Perhaps anyone who has ever been on an airplane day or just watching airplanes in the sky has noticed a sequence of letters, a graphic symbol (linker), and figures located visibly on the hull and wing of the plane. It is a registration (sometimes also a cognitive) mark of the airplane, which determines the nationality, year of purchase, type of machine or the machine of the given owner. Its location and country code are governed by international regulations established by the International Civil Aviation Organization (ICAO). In the Czech Republic, the matriculation is issued and registered by the Civil Aviation Authority, located in Prague, which falls under the Ministry of Transport.
The civil aircraft registration marks in the Czech Republic begin with a pair of OK letters stating the international code of our country. Behind them, one of these four combinations follows:
- hyphen and three letters
- hyphen and three letters, space and two digits (ultralight aircraft)
- hyphen and four digits (balloons and gliders)
- A letter and a hyphen three digits (gliders)
The letters behind the hyphen then provide another three important data about the aircraft. The first shows the year of purchase, the second type, and the last order of the owner.
Shortcut History OK
After the end of the First World War, it was clear that the issues of international air traffic had to be addressed and therefore air transport was also the subject of the Paris Peace Conference. After the seven months (13. October 1919), the 27 states signed the so-called Paris Convention, which also included rules for the designation and registration of civil aircraft. Elected was the five-character capital letter of the Latin alphabet. The designation contained a one-letter national code, followed by a hyphen and a group of four letters, at least one of which was a vowel. This designation was based on call signs used for radio communications under the 1912 London Convention, where the Czech country code has its roots. The letter B was then assigned to Czechoslovakia. B was followed by letter B and a three-letter code, the meaning of which is almost identical to the current one, the difference was only in the order of importance of the letter (type of aircraft, year of registration in the register and ranking in the owner’s fleet). The first CSA aircraft, such as Aero A-14 or Hansa C. I Brandenburg, therefore had L-BARA, L-BARB, L-BARC, L-BARD and L-BARW matriculation.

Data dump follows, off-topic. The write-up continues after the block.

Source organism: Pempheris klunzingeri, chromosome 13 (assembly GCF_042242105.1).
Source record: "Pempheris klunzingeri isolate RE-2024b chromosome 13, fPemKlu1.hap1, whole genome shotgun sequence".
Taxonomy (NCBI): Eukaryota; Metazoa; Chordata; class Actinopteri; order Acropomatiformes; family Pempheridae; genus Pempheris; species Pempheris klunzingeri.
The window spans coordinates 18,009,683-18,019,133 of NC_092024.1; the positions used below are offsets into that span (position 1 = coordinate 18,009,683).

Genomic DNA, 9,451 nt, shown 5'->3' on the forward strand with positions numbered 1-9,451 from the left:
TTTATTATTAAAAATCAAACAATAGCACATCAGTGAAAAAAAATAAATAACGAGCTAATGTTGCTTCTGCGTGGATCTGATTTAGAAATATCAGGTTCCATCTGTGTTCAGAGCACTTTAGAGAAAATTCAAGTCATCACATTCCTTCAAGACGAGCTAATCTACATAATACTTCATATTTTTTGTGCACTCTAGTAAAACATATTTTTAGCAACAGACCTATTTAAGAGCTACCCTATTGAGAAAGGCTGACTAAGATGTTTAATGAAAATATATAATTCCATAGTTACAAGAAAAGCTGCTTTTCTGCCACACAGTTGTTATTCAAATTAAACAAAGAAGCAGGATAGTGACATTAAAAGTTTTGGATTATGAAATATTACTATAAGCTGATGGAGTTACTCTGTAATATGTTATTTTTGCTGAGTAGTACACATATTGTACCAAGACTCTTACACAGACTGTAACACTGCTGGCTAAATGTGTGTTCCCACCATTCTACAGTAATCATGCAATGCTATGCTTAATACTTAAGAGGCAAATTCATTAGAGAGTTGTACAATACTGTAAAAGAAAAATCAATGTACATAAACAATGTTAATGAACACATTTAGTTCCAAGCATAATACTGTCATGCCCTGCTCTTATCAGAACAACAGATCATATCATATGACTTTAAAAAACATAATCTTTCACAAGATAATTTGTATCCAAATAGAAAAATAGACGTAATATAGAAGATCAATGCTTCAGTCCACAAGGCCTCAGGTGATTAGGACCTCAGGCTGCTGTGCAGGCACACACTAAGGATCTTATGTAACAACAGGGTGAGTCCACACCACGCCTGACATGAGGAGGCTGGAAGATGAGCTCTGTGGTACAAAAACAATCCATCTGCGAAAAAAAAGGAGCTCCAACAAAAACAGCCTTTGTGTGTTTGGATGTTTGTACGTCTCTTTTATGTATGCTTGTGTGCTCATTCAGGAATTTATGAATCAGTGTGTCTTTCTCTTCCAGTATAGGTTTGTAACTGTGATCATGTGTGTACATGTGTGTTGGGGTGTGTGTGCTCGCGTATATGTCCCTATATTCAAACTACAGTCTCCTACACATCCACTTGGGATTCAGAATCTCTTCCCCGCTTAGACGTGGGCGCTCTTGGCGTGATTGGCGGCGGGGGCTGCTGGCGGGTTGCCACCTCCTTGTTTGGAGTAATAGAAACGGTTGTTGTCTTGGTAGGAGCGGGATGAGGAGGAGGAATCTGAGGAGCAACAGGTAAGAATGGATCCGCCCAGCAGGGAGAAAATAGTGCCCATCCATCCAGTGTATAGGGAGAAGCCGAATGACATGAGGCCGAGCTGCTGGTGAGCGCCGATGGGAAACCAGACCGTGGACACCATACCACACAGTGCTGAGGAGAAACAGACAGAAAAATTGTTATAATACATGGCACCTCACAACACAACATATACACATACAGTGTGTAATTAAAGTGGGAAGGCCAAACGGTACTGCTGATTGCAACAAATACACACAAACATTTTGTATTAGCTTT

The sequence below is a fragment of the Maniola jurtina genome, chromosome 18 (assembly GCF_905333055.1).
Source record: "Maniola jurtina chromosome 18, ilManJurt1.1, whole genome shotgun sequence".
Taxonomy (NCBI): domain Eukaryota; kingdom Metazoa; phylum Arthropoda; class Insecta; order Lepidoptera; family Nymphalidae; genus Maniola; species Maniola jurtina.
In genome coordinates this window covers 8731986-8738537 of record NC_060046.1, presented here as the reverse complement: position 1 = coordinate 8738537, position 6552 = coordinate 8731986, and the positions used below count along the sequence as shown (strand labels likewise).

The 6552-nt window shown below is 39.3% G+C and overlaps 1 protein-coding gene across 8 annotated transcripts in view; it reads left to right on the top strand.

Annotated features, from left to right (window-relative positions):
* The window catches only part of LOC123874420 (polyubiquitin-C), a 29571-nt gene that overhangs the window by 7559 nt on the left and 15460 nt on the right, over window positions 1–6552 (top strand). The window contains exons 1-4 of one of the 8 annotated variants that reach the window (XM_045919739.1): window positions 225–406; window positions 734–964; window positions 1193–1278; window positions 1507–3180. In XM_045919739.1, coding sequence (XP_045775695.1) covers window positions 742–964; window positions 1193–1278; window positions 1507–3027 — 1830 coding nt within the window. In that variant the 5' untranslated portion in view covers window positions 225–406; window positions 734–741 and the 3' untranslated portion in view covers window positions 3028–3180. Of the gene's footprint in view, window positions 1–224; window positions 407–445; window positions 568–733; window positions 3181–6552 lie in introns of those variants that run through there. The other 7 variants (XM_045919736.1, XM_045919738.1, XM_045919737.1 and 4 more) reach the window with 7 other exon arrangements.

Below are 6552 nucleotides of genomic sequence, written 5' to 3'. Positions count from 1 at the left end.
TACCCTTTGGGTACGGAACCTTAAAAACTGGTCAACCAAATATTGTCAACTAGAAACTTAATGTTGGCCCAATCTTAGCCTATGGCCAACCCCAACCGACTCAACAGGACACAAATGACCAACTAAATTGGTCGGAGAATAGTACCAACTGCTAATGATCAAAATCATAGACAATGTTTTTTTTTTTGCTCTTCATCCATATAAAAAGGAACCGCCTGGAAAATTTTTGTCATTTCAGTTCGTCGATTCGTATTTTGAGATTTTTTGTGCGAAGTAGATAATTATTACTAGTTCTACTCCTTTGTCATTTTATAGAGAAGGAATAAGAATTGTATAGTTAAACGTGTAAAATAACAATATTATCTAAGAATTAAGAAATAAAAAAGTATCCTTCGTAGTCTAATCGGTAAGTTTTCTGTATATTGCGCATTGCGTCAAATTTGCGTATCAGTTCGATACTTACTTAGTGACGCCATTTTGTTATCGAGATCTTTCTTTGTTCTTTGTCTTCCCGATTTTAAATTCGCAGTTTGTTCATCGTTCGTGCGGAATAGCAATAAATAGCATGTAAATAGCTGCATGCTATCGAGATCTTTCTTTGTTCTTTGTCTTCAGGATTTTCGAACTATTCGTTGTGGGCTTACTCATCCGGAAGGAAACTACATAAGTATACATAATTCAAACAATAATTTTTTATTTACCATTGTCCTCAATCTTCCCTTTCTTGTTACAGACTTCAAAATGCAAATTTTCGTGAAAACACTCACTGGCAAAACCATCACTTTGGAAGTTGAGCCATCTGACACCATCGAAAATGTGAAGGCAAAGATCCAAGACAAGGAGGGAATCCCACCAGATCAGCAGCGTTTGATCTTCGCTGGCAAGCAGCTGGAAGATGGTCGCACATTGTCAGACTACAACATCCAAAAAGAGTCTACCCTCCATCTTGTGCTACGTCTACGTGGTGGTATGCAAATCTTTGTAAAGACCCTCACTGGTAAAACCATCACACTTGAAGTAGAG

The matriculation of CSA aircraft and all other Czechoslovak civilian aircraft was rebuilt to OK only in 1930 on the basis of a decision of the International Civil Aviation Commission of 1929, which was based on previously valid radiotelecomunikační call signs, which was OK for Czechoslovakia (“OTO KAREL”). and OL. These came from the international conference on radiotelegraphy in Washington, DC, held in 1927. ITU carried out a review of international radio traffic regulations including call signs and subsequently amended the rules for aircraft matriculation in the form of the current regulations.
In 1993, the Czech and Slovak Federative Republic was divided, which also resulted in the change of the ICAO codes of the newly established states. The Czech Republic then retained the current OK country code as the successor state, while Slovakia was assigned a new international designation of the OM country.
Around the time of our current ICAO code of the country, there is an entertaining but untrue reputation, or rather a story about the meaning of a pair of OK letters. The story tells us that the Czechoslovak delegation arrived late at the decisive conference and came up with the opportunity to get the desired CS. This abbreviation was enough for them to loot the Portuguese in honor of King Charles (Charles I of Portugal, 1863-1908). Our group therefore had to make a comeback, and in a short time to come up with a new designation of the country that eventually became the head of the delegation. This was supposed to be Otakar Koudelka or perhaps Otakar Kašpar, hypothetically related to the pioneer of Czech aviation by Jan Kašpar. According to this rumor, the Spaniards also finally agreed with the Portuguese, because Spain’s code is the EC and CS has Portugal.